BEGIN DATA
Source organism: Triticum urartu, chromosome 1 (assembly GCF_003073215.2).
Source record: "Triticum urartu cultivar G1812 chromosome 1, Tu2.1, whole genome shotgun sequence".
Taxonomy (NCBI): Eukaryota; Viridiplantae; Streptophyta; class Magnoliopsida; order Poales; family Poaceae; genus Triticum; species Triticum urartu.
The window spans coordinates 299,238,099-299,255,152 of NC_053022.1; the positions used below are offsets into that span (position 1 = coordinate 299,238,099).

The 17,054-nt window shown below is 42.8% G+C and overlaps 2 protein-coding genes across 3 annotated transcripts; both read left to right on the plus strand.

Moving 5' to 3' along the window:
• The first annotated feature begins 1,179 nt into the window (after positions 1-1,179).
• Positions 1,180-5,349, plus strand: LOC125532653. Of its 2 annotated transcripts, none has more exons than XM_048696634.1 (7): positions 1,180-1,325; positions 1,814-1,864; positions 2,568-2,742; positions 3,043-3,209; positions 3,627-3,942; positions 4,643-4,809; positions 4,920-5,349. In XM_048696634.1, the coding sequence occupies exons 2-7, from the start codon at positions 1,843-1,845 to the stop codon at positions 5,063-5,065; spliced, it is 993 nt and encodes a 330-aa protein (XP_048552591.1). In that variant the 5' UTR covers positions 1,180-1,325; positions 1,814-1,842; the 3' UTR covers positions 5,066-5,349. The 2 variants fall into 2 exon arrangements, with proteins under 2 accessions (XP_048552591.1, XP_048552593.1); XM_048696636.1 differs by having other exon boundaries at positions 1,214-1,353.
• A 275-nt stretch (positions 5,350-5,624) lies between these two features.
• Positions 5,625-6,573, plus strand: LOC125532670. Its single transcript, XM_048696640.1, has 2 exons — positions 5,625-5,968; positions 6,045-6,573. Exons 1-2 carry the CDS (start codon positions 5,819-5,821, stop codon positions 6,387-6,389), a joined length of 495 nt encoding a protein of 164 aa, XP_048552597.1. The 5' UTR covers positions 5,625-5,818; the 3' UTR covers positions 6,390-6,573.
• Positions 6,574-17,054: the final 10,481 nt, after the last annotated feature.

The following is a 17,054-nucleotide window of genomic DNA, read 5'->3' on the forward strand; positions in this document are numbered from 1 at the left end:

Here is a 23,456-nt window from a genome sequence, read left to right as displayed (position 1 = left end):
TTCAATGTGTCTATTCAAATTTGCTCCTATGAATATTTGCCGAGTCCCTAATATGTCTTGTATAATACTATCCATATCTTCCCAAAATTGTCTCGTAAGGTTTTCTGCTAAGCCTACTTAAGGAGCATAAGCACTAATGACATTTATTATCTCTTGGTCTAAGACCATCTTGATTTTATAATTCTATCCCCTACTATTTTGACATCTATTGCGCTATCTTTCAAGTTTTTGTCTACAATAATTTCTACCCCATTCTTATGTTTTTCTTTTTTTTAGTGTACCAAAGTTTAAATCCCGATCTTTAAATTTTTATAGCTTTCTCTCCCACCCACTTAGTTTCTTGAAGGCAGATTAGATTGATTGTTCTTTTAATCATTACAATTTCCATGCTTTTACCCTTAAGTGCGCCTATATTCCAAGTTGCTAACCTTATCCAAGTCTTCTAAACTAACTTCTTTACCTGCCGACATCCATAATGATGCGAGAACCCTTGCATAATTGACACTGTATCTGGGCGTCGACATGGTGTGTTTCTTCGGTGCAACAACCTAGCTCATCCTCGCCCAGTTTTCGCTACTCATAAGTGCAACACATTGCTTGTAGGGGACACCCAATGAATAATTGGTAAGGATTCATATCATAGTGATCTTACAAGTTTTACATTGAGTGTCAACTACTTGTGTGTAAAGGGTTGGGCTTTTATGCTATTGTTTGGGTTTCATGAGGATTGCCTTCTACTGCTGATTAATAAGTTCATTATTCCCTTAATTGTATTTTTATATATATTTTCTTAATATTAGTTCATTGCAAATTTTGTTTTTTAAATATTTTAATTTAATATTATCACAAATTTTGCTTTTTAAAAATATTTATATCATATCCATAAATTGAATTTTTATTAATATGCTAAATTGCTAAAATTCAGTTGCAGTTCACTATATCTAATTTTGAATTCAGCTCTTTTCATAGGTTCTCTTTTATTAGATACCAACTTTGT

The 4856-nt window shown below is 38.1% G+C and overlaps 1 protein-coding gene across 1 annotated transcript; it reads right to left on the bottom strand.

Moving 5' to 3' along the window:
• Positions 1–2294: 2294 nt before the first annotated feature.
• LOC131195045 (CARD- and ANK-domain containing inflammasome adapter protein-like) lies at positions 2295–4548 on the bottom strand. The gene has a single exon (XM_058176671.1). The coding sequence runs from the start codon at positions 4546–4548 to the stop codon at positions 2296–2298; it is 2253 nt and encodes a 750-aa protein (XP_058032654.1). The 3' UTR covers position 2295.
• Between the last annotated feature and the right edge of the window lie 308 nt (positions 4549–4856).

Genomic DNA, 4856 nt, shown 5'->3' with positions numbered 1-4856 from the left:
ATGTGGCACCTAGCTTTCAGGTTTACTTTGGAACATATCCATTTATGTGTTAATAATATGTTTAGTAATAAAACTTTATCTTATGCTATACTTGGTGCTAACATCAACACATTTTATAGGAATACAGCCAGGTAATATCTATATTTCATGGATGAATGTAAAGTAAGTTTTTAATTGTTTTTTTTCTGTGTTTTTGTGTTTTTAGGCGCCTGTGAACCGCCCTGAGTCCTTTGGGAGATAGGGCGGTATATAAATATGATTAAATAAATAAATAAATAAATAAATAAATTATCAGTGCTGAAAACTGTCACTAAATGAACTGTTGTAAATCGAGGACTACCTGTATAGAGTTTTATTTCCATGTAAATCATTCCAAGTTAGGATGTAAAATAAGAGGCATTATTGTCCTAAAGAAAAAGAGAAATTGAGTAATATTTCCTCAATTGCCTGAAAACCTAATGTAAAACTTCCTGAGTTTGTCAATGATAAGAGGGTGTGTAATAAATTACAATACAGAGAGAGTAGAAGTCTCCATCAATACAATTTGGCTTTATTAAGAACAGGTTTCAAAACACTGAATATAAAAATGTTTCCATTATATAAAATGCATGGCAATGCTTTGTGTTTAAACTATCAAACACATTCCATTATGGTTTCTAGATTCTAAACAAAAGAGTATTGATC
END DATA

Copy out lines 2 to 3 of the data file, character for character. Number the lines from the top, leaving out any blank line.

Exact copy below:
Source record: "Triticum urartu cultivar G1812 chromosome 1, Tu2.1, whole genome shotgun sequence".
Taxonomy (NCBI): Eukaryota; Viridiplantae; Streptophyta; class Magnoliopsida; order Poales; family Poaceae; genus Triticum; species Triticum urartu.